Atsushi (pronounced At-su-shi), who was born in Japan and moved to the United States with his family when he was in third grade, spent his entire educational career getting called ‘Sushi’ by his American classmates. He told VICE that the nickname was given to him by an afterschool basketball coach, and it stuck, at the behest of his parents, who wanted their son to assimilate into American culture. For a while, Atsushi said, the nickname didn’t bother him: “It was more about making sure I fit in to this Western, white society.” But once he entered the professional world and took a step back to consider the way he presented himself, he dropped the name immediately. “That was when I finally realized people can pronounce my name after a couple tries,” he said. “I started to realize that other people had more respect for their names. They didn’t think they had to make compromises to get people to say their name.”
Nicknames can certainly be affectionate. They’re often a signal of familiarity and intimacy, like the exchange of pet names between romantic partners or the joke-y personalized jerseys worn by members of a sports team. When the act of nicknaming doesn’t stem from a close relationship, or the desire to connote closeness, things get trickier. According to people whose names deviate from the American conception of ‘normal,’ it’s not unusual to get assigned an unwanted, unsolicited nickname from people who are trying to avoid learning to pronounce their real name. But that refusal to learn can leave the nickname recipients feeling alienated, and even downright disrespected.
If your name is “hard” or “weird,” introductions can be fraught. When a new acquaintance asks Ashfia (pronounced Ash-fee-a) if they can call her “Ash,” because it’s “easier to say,” she questions what gave them the impression that the answer might be yes. “It kind of makes me doubt my own confidence,” Ashfia told VICE. “I think, ‘Oh, am I coming across as too nice, or as someone they find they can just...do that with?’”
When Róisín (pronounced Row-sheen) moved to the United States from the United Kingdom for a job (she currently works for i-D in London), she found herself in possession of a new nickname as soon as she started spending time with people in social settings. “When I first moved [to New York], I was kind of embarrassed at being different in any way, so I just ran with it and was like, ‘Haha, yeah, whatever, it’s fine, I’m cool!’” she said over Twitter DM. “I didn’t wanna feel like a square or just come across as a dickhead. Now that I’m older, I’m like, ‘Guys, that’s not how you say my name, please, for the love of God, learn!’” Some of her American acquaintances still call her “Rowsh,” which she said she’s grown to like, even if she doesn’t love the logic behind it. “I know it’s because they can’t say Róisín and I did not consent to that!!!”
There’s also an obvious cultural (and racial) component to name culture. Atsushi said he still hasn’t let all of his college friends know that he prefers to be called by his full name, but that he no longer introduces himself as ‘Sushi,’ and hopes they’ll take the hint eventually. “At this point, I don’t know if I’m making a big deal out of this, but over time it kind of feels gross,” he said. “It’s a little like calling someone ‘buddy’ or ‘little man.’ It’s a little bit belittling of my own identity. And my case is special, because it’s a little bit racist to call a Japanese person ‘Sushi’… but it’s still a part of my name, so it’s a gray area. Like, think about what it feels like to be called a food from your own culture.”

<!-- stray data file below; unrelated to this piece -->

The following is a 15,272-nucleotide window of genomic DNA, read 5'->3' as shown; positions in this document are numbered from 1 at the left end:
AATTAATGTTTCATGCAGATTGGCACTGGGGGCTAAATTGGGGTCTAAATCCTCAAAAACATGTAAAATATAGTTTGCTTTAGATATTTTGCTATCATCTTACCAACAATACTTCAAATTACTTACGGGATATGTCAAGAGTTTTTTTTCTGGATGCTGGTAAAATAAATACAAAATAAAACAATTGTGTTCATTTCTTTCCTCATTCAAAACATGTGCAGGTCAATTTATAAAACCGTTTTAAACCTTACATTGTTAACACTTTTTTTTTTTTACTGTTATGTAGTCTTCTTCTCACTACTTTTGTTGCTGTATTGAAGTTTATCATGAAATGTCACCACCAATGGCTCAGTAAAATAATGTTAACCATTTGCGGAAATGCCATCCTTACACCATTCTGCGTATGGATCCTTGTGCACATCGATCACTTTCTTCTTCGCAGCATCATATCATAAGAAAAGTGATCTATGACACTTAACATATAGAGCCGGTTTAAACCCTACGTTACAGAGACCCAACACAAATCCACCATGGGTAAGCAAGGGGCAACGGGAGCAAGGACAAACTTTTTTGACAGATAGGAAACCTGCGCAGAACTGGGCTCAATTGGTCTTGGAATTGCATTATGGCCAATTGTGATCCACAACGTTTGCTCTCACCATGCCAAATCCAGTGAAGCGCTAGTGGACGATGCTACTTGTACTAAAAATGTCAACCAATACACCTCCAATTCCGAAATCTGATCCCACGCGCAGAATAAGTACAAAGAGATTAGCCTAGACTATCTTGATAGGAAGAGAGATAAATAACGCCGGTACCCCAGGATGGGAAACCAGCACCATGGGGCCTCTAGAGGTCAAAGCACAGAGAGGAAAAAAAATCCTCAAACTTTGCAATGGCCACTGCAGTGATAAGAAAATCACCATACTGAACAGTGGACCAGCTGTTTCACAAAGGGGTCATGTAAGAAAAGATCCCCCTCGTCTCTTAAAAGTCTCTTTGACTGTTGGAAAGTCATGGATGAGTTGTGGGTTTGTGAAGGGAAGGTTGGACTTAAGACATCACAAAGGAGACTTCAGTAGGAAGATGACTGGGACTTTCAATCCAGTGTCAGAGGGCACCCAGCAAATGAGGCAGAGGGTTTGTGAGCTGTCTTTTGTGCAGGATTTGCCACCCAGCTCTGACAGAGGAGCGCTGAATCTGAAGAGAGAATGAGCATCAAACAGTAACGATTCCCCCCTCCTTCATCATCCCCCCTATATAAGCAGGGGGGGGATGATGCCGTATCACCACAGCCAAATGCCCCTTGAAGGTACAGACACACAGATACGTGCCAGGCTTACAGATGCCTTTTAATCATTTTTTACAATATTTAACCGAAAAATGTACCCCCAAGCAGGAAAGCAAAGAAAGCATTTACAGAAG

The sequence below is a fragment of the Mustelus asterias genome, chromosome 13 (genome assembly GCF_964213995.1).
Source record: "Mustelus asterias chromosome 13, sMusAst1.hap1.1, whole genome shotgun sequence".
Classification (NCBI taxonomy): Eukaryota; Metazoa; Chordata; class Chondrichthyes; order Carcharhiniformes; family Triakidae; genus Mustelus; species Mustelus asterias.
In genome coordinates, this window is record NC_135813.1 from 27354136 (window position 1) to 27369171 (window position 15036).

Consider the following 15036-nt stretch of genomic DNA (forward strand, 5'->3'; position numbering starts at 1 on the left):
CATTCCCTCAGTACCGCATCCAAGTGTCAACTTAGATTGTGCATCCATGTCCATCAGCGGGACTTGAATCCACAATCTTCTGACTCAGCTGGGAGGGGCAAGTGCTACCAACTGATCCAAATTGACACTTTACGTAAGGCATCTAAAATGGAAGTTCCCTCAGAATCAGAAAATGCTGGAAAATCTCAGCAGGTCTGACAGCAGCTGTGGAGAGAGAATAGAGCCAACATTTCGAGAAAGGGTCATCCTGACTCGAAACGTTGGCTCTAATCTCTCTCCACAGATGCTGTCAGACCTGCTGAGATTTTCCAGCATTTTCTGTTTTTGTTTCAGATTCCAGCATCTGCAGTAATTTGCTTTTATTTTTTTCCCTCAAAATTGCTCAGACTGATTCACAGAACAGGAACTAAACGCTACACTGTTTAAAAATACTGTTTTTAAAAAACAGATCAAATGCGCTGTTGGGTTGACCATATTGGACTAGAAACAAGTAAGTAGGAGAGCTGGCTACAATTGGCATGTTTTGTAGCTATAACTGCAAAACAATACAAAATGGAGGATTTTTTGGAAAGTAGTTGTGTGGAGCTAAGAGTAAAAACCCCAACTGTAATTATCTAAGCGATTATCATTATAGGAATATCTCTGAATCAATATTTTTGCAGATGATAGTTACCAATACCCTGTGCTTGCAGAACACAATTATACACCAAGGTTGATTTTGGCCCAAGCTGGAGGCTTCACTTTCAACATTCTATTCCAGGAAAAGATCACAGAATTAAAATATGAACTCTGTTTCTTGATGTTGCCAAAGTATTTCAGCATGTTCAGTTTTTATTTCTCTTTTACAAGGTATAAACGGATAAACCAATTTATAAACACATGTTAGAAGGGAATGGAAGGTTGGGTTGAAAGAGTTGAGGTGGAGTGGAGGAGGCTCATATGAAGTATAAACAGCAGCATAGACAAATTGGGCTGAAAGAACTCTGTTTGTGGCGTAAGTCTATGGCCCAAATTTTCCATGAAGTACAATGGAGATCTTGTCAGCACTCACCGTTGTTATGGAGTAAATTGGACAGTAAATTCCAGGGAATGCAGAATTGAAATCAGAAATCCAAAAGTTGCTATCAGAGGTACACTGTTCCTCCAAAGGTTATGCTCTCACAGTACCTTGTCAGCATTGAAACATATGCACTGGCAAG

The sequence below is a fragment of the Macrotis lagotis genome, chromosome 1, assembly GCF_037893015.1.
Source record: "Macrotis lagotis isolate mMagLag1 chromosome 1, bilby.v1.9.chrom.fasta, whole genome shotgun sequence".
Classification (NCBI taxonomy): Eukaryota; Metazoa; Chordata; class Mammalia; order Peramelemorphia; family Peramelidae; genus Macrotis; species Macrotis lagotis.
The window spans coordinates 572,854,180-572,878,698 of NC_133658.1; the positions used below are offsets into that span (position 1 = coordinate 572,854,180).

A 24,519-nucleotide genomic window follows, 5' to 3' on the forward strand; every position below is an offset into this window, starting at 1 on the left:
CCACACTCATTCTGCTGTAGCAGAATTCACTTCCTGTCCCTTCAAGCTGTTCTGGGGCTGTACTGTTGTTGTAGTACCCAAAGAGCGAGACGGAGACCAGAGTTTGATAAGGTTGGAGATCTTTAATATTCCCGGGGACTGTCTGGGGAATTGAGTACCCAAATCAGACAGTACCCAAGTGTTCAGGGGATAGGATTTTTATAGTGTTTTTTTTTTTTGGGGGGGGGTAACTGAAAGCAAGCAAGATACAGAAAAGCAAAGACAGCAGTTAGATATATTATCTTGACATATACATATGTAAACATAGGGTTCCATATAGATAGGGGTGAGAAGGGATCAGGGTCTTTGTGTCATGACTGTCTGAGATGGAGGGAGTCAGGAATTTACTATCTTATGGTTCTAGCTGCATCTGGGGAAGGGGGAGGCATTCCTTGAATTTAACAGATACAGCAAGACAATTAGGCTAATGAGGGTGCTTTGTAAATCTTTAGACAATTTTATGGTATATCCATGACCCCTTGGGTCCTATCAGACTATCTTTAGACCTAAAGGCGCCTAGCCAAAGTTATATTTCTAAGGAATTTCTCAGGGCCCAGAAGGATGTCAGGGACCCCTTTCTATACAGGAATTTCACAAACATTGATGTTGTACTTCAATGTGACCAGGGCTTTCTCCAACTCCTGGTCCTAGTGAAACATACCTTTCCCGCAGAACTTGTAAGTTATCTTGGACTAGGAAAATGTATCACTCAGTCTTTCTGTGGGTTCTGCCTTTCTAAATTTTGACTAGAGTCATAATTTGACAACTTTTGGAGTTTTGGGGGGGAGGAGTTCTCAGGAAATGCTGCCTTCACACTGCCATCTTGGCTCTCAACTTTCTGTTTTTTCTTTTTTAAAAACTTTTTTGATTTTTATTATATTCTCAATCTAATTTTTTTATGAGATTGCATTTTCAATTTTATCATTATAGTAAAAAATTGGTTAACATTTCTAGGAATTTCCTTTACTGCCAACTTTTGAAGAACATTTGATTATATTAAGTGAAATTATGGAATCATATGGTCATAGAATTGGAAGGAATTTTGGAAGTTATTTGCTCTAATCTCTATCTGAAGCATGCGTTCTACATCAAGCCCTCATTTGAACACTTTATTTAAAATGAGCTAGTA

That ambivalence feels relevant, because for immigrants and their children, a name can often feel like a small thing to fight for given the host of other problems they’re likely to face. But since it’s something they have to work around on a daily basis, it doesn’t feel like a small issue, either. Ashfia said the balancing act between the desire to be polite and the desire to be identified correctly is difficult to navigate and can be extremely frustrating, especially as a first-generation Bangladeshi-American with strong ties to her culture. “There’s two very different scenarios,” she said. “One scenario where you're asking me how to pronounce my name is giving me control, versus another scenario where you're basically giving me a nickname. [That’s] you taking control of my identity.”
Daily errands like grabbing a cup of coffee or snagging takeout can also come with an extra layer of decision-making for people with unusual names. Do I take the time to make sure Starbucks gets my name right, or do I give out a fake one? Do I correct my substitute teacher, my Uber driver, my friend’s friend from out of town who I’ll probably never see again? All of the people VICE spoke to for this story said that in customer service situations and during other fleeting interactions, they tend to defer to a nickname for the sake of convenience—but that the choice to do so always involves a conscious decision-making process. “The only place I would go along with it still would be at the doctor or the hospital,” Róisín said.
Ultimately, Americanizing someone else’s name to make yourself feel more comfortable is a jackass move, especially if you just met them. People who might feel nervous about asking how to pronounce a name that seems complex on paper can rest assured that they’re coming off as curious and considerate instead of lazy and oblivious. “I don't really care if you pronounce it wrong if you make an effort,” Ashfia said. “For me, it's a pretty simple equation: If someone has a difficult name that you can't pronounce, then you ask them how to pronounce it, you learn how to pronounce it, and you move on with your life. Instead of choosing to be ignorant, it's better to choose to learn, right?”
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